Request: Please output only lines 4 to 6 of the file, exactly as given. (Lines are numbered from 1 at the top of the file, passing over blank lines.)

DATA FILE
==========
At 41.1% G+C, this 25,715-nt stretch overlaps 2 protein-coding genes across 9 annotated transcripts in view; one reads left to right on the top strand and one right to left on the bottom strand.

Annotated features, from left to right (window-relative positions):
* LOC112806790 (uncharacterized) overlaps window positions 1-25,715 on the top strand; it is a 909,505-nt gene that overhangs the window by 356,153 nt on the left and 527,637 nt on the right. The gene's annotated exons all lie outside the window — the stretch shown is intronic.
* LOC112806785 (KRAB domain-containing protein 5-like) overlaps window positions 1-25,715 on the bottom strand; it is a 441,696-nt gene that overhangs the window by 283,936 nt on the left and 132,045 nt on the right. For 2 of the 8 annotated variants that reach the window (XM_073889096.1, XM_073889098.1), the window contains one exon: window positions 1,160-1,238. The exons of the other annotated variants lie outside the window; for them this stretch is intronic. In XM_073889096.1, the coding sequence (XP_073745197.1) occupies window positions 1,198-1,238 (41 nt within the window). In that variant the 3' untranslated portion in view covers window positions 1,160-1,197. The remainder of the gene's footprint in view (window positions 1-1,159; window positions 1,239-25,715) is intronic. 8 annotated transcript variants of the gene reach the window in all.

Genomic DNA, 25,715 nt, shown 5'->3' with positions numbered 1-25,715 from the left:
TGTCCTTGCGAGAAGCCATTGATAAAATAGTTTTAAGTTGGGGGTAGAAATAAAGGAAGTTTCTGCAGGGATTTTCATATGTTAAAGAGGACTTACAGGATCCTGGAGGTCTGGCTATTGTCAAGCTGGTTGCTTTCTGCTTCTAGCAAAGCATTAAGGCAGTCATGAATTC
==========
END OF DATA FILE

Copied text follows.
* LOC112806785 (KRAB domain-containing protein 5-like) overlaps window positions 1-25,715 on the bottom strand; it is a 441,696-nt gene that overhangs the window by 283,936 nt on the left and 132,045 nt on the right. For 2 of the 8 annotated variants that reach the window (XM_073889096.1, XM_073889098.1), the window contains one exon: window positions 1,160-1,238. The exons of the other annotated variants lie outside the window; for them this stretch is intronic. In XM_073889096.1, the coding sequence (XP_073745197.1) occupies window positions 1,198-1,238 (41 nt within the window). In that variant the 3' untranslated portion in view covers window positions 1,160-1,197. The remainder of the gene's footprint in view (window positions 1-1,159; window positions 1,239-25,715) is intronic. 8 annotated transcript variants of the gene reach the window in all.

Genomic DNA, 25,715 nt, shown 5'->3' with positions numbered 1-25,715 from the left:
TGTCCTTGCGAGAAGCCATTGATAAAATAGTTTTAAGTTGGGGGTAGAAATAAAGGAAGTTTCTGCAGGGATTTTCATATGTTAAAGAGGACTTACAGGATCCTGGAGGTCTGGCTATTGTCAAGCTGGTTGCTTTCTGCTTCTAGCAAAGCATTAAGGCAGTCATGAATTC